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2010 ; 185 : 317 – 321 . 10.1016/j.tvjl.2009.06.008 14. Asano K , Masuda K , Okumura M , et al. Plasma atrial and brain natriuretic peptide levels in dogs with congestive heart failure . J Vet Med Sci 1999 ; 61 : 523 – 529 . 10

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in American Journal of Veterinary Research

gene has not been among the genes studied to date. ABBREVIATIONS CHF Congestive heart failure cTnT Cardiac troponinT DCM Dilated cardiomyopathy MYBP-C Myosin-binding protein C MYHC β-Myosin heavy chain NCBI National Center for

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in American Journal of Veterinary Research

ANP Atrial natriuretic peptide BNP B-type natriuretic peptide CHF Congestive heart failure CM Cardiomyopathy CNP C-type natriuretic peptide HCM Hypertrophic cardiomyopathy LA:Ao Diameter of the left atrium to the diameter of the aorta Nt

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in American Journal of Veterinary Research

was performed at the Department of Veterinary Clinical Sciences, University of Teramo and Department of Veterinary Medical Sciences University of Bologna. ABBREVIATIONS AUC Area under the curve CHF Congestive heart failure CI Confidence

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in Journal of the American Veterinary Medical Association

recommendations, interobserver variability was not evaluated and, therefore, cannot be excluded as a potential bias. ABBREVIATIONS ANP Atrial natriuretic peptide AUC Area under the curve BNP B-type natriuretic peptide CHF Congestive heart failure

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in Journal of the American Veterinary Medical Association

Allophycocyanin-conjugated anti-CD61 antibody CD62-PE Phycoerythrin-conjugated anti-CD62 antibody CHF Congestive heart failure FSSP Flow cytometry scatterplot subpopulation iLVIDd Indexed end-diastolic left ventricular internal dimension IQR

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in American Journal of Veterinary Research

SUMMARY

A technique for transvenous endomyocardial biopsy of the right ventricle was developed and evaluated for safety and efficacy in healthy dogs and dogs with dilated cardiomyopathy positioned in lateral recumbency. This technique allowed acquisition of multiple biopsy specimens from the right ventricle of each of 22 hemodynamically normal dogs and 40 of 42 dogs with congestive heart failure. In 2 dogs with dilated cardiomyopathy, transvenous access to the right ventricle could not be achieved, but left ventricular biopsy was performed without complication. Complications were infrequent, and dogs recovered to at least their baseline status within 48 hours. Evaluation of the efficacy and complication rate of the procedure with each of the 2 biopsy instruments currently available identified no differences between them.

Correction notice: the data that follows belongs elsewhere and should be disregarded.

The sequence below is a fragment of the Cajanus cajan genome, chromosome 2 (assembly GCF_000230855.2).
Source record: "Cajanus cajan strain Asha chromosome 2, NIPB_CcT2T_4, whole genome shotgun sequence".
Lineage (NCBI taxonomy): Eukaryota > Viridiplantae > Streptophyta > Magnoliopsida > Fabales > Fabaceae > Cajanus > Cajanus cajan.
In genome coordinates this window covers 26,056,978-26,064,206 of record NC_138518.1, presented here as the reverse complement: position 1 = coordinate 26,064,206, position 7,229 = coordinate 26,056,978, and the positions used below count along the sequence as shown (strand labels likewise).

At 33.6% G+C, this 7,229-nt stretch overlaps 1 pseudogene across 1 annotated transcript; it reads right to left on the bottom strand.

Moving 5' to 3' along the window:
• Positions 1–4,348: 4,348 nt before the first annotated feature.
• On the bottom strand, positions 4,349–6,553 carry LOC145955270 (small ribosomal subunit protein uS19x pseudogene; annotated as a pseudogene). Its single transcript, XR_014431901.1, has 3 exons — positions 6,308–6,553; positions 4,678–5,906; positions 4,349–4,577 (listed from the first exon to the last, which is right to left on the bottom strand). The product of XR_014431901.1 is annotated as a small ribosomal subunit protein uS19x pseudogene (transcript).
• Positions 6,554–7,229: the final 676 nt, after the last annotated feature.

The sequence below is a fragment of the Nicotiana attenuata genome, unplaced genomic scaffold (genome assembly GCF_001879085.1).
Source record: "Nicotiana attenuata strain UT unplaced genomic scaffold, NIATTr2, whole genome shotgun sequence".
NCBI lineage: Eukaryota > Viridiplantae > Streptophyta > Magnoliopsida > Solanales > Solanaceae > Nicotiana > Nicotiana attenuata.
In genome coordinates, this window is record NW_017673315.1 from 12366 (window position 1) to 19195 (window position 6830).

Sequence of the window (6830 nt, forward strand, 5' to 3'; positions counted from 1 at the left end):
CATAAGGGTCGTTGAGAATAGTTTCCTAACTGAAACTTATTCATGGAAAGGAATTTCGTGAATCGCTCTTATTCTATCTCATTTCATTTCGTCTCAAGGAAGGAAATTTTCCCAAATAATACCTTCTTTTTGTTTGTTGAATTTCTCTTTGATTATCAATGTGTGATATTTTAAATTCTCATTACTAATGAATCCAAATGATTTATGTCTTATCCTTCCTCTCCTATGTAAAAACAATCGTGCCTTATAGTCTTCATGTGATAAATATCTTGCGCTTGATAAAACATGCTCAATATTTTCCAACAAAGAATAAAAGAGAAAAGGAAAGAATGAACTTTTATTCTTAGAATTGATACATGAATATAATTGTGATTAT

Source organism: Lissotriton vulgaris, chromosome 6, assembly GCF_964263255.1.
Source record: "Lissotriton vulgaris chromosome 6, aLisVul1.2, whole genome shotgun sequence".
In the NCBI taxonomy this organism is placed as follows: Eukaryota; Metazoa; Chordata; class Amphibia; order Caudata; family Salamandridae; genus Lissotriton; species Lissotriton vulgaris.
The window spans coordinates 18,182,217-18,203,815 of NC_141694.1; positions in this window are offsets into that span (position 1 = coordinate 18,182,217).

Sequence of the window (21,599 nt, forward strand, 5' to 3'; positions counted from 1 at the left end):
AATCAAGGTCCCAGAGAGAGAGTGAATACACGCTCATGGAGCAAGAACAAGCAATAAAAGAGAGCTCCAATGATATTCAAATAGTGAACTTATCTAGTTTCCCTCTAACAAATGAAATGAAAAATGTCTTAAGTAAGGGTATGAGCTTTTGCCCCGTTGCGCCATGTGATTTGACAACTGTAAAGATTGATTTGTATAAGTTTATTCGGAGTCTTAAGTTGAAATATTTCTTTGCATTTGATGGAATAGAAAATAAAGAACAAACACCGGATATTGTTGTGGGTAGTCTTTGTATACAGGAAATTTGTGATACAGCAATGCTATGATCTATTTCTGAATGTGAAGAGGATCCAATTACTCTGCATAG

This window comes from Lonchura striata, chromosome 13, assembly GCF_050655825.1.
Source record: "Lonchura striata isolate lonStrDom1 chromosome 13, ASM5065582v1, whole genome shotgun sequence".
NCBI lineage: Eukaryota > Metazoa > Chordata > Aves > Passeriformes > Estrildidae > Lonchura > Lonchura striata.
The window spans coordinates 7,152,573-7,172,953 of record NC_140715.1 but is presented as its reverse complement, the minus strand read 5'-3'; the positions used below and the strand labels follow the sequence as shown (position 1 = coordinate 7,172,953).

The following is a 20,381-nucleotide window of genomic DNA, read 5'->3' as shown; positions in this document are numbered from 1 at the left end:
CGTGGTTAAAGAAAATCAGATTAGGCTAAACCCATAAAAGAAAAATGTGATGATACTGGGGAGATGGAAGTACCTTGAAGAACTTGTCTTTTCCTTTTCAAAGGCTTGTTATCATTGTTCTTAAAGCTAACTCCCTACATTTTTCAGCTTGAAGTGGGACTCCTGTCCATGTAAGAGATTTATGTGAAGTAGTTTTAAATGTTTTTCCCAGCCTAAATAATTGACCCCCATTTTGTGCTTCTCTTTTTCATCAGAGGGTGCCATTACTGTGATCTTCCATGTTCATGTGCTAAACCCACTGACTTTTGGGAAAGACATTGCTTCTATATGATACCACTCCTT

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in American Journal of Veterinary Research

Summary

Population characteristics, risk factors, and survival characteristics were evaluated in 74 cats with hypertrophic cardiomyopathy (hc) seen at North Carolina State University veterinary teaching hospital from 1985 to 1989, and compared with 82 clinically normal cats. The mean (± sd) age of cats with HC was 6.5 (4.0) years. Neutered males were at significantly greater risk (odds ratio 3.1) than neutered females. Breed, body weight, or coat color were not determined to be risk factors for hc. Tricolor cats were significantly underrepresented, probably reflecting the male predisposition for hc and not a true risk reduction associated with coat color. Forty-one cats were without clinical signs of heart disease (murmur and/or gallop sound only), 24 were in congestive heart failure, and 9 had systemic arterial embolism, 3 of which had concomitant congestive heart failure.